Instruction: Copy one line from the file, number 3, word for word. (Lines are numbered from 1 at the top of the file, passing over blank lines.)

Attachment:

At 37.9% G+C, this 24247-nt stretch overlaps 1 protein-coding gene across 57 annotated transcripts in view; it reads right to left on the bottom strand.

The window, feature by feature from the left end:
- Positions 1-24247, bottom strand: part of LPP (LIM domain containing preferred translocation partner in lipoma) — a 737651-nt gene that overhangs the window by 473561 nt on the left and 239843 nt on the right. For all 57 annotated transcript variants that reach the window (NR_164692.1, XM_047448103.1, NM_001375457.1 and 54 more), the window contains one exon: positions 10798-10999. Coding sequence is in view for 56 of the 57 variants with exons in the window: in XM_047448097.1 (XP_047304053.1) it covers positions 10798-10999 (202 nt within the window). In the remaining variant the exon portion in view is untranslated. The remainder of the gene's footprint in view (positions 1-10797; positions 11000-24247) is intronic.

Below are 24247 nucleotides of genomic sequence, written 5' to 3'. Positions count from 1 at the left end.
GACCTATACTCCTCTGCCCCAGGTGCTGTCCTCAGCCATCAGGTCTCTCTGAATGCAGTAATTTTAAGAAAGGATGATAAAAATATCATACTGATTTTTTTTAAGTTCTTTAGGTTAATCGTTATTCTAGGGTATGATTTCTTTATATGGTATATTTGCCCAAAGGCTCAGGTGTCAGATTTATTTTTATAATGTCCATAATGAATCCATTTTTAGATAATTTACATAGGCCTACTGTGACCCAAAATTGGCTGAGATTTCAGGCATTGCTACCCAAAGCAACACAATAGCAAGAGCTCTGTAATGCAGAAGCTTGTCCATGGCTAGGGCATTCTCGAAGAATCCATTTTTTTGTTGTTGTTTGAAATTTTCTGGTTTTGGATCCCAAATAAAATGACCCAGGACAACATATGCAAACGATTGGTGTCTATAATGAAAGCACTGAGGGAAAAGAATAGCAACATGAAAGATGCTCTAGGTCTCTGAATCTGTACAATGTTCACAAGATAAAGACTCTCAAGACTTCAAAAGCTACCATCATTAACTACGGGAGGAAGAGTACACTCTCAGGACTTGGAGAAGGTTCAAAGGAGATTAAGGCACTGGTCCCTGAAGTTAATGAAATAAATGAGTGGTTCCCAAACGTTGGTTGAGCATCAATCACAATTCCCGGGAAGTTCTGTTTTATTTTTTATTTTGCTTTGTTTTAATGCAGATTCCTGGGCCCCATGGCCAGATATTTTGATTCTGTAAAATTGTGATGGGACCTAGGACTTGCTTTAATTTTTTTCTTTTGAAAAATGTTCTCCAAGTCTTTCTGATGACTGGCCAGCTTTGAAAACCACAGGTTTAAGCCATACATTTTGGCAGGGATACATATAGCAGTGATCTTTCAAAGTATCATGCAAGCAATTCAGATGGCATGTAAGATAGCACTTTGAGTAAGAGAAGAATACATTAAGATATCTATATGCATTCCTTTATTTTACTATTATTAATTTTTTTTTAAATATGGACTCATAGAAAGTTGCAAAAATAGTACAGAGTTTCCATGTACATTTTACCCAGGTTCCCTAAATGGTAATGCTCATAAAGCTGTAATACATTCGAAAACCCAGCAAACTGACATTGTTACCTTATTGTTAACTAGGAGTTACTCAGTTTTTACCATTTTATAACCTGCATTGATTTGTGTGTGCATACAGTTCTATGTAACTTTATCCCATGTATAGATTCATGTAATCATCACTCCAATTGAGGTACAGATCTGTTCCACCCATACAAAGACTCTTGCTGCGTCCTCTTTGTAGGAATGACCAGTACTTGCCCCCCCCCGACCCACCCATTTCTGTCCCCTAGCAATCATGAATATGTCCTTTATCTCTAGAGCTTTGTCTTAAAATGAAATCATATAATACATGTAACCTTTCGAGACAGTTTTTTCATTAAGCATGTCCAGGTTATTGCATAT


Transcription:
- Positions 1-24247, bottom strand: part of LPP (LIM domain containing preferred translocation partner in lipoma) — a 737651-nt gene that overhangs the window by 473561 nt on the left and 239843 nt on the right. For all 57 annotated transcript variants that reach the window (NR_164692.1, XM_047448103.1, NM_001375457.1 and 54 more), the window contains one exon: positions 10798-10999. Coding sequence is in view for 56 of the 57 variants with exons in the window: in XM_047448097.1 (XP_047304053.1) it covers positions 10798-10999 (202 nt within the window). In the remaining variant the exon portion in view is untranslated. The remainder of the gene's footprint in view (positions 1-10797; positions 11000-24247) is intronic.